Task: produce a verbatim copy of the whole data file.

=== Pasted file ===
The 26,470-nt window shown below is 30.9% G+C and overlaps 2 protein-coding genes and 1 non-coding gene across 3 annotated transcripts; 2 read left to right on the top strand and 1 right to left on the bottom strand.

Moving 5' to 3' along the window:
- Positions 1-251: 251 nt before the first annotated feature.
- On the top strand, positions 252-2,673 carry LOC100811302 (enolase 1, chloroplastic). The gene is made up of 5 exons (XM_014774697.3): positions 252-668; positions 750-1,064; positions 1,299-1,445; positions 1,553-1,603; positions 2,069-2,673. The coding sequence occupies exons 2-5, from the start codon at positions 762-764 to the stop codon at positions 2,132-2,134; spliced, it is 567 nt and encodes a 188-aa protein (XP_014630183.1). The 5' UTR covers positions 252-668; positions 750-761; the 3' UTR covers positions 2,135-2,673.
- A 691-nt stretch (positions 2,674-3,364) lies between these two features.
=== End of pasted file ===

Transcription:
The 26,470-nt window shown below is 30.9% G+C and overlaps 2 protein-coding genes and 1 non-coding gene across 3 annotated transcripts; 2 read left to right on the top strand and 1 right to left on the bottom strand.

Moving 5' to 3' along the window:
- Positions 1-251: 251 nt before the first annotated feature.
- On the top strand, positions 252-2,673 carry LOC100811302 (enolase 1, chloroplastic). The gene is made up of 5 exons (XM_014774697.3): positions 252-668; positions 750-1,064; positions 1,299-1,445; positions 1,553-1,603; positions 2,069-2,673. The coding sequence occupies exons 2-5, from the start codon at positions 762-764 to the stop codon at positions 2,132-2,134; spliced, it is 567 nt and encodes a 188-aa protein (XP_014630183.1). The 5' UTR covers positions 252-668; positions 750-761; the 3' UTR covers positions 2,135-2,673.
- A 691-nt stretch (positions 2,674-3,364) lies between these two features.